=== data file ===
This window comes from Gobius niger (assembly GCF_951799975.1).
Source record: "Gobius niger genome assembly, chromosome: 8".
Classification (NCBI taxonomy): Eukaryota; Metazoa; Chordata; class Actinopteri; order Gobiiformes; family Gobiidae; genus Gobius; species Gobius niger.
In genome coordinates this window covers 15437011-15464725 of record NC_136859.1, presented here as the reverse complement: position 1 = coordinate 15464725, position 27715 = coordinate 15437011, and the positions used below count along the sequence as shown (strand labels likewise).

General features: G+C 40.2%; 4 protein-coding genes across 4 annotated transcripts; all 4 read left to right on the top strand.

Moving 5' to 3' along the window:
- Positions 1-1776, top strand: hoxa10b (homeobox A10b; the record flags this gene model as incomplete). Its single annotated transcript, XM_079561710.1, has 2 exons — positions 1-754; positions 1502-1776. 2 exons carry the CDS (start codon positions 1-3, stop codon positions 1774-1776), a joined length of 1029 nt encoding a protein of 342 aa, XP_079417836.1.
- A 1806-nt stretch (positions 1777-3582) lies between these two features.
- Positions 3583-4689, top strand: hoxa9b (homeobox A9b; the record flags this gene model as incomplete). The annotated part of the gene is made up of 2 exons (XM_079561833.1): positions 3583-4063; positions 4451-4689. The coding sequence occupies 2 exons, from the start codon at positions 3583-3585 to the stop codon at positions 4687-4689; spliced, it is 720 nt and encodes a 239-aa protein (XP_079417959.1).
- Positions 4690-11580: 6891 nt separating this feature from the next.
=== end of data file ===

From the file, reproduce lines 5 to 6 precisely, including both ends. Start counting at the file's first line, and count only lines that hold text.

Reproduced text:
General features: G+C 40.2%; 4 protein-coding genes across 4 annotated transcripts; all 4 read left to right on the top strand.

Moving 5' to 3' along the window: